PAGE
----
Thomas Curtiss Jr. (Attorney-at-Law) gives expert video advice on: At what age do I need to write my will?; Can I exclude someone from my estate?; Do I need to sign my will in front of witnesses? and more...
What are the minimum provisions an effective will contains?
An affective will must: 1. dispose of the estate, 2. appoint an executor, and 3. be provable as a will or qualify as a will for being proved up in probate.
At what age do I need to write my will?
Once a person begins to accumulate property, accumulate family and friends, and perhaps begin to sense how he or she would like the estate to pass, that is the time to do a will. Anyone who is faced with a life threatening disease or is about to leave to go over to a theatre of war, even if that person does not have much, should write a will.
What happens to my possessions if I die without a will?
Under California law and I assume under the laws of all other jurisdictions, where a will does not dispose of a person's property, the statute of intestency will direct where that property passes. If, for example, you are unmarrried and one or more of your parents is alive, the disposition of your estate would be to your parents as your heirs of law. If your parents are deceased and you are unmarried, then to your brothers and sisters. If you are married, to your wife or husband. If you are divorced or widowed and have children, to your children.
What is a "beneficiary"?
A beneficiary is, by definition, a person who benefits from your estate upon your death. The benefit can derive from gifts under a will, or a designation as a beneficiary under pension plan, an IRA or an insurance policy.
Can I exclude someone from my estate?
Under California law you can exclude whomever you want from your estate plan. In some states, a surviving spouse has a statutory right to an interest in a deceased married person's estate. This is not the case in California. A married person is entitled to dispose of his or her entire separate property estate, and his or her one half community interest in the estate. Children have no statutory rights, and brothers and sisters have no statutory rights. Excluding anyone you wish is part of the estate planning process.
What do parents of minor children need to consider when drafting a will?
Parents of minor children will be concerned about two things when drafting what will probably be their first estate plan. The first is who will bring the children up if they die together. Who, in other words, would be their guardians until age 18 if they are preceding without a trust for their benefit. The second is how are they going to support those children until they do reach age 18 or get through college or whatever it is the parents wish for their children. Therefore the first issue has to be addressed in the content of the will. It's in the will that a couple will name the people they want to serve as guardians. The issue of the resources to support children when the estate is still modest will be addressed by the purchase of insurance policies that would go into effect at after the second of them died
How often does a will need to be updated?
I have heard the question of how often a will should be updated on a number of occasions and at the risk of being facetious I think that a will needs to be updated when the client thinks the will needs to be updated. How often a will should be updated is certainly not something a lawyer can determine. A client's change of financial situation, marital condition, family relationship, all will compel the client to conclude that he or she has to revisit an already existing estate plan, or change their will.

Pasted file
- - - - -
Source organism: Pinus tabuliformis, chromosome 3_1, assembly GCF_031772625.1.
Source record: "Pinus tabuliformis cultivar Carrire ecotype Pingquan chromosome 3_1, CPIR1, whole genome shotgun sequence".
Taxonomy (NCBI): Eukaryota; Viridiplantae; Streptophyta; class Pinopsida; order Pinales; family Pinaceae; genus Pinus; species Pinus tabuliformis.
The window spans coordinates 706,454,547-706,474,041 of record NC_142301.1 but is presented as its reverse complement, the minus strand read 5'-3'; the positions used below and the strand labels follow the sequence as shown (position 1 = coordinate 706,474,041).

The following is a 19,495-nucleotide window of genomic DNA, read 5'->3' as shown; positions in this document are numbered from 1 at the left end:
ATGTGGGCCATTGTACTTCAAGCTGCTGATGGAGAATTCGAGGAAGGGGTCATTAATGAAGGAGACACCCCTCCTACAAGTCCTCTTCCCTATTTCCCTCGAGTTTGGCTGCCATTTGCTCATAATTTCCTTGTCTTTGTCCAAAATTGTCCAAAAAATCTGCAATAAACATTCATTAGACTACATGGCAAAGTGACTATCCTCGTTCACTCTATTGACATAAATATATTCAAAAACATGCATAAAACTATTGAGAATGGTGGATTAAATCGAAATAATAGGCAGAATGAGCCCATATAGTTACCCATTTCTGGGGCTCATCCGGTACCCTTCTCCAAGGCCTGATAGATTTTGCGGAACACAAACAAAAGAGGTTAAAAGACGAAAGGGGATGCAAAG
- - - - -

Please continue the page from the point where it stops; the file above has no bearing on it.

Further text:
Does a will have to be prepared by an attorney for it to be considered legal?
No. A will can be prepared by an individual using his own hand; it can be prepared by a friend who is not an attorney; there is no magic to a will's being prepared by a lawyer. The magic of will preparation by the lawyer is that if the lawyer knows what he or she is doing, the will is likely to be more effective.
Do I need to sign my will in front of witnesses?
If the will is what is called an "attorney-prepared typewritten will," California law requires that the execution of the will be witnessed by two disinterested individuals, all being present at the same time. If the will is a holographic will, the will simply has to be handwritten by the individual testator. A convenience for the testator could be a headache for someone later on trying to prove the will.
What are the most common reasons wills are challenged?
The most common mistake a person makes in writing a will is probably when the person writes the will himself or herself. What a person who is preparing his or her own will often forgets is that some of the estate that he or she has is not subject to the will, and therefore it passes outright; not subject to creditors' claims, not subject to the payment of estate tax and the like.Other mistakes are certainly less fundamental, but failure to name a qualified executor would certainly rank among those that make a will deficient.
What is an example of a mistake made while writing a will?
A very good example is one that occured about 15 years ago, which I was aware. An individual who did not want to pay a lawyer to prepare a will prepared it himself. He was a doctor and felt he was sophisticated enough, and his will basically gave his house to his live-in partner. The problem is that the house represented only a third of his entire estate. The balance of the estate was in certificates of deposit where he had named brothers and sisters as the beneficiaries. The only estate asset was the house, when he died the house had to be sold in order to pay the estate taxes on the entire estate, which frustrated the testator's intent.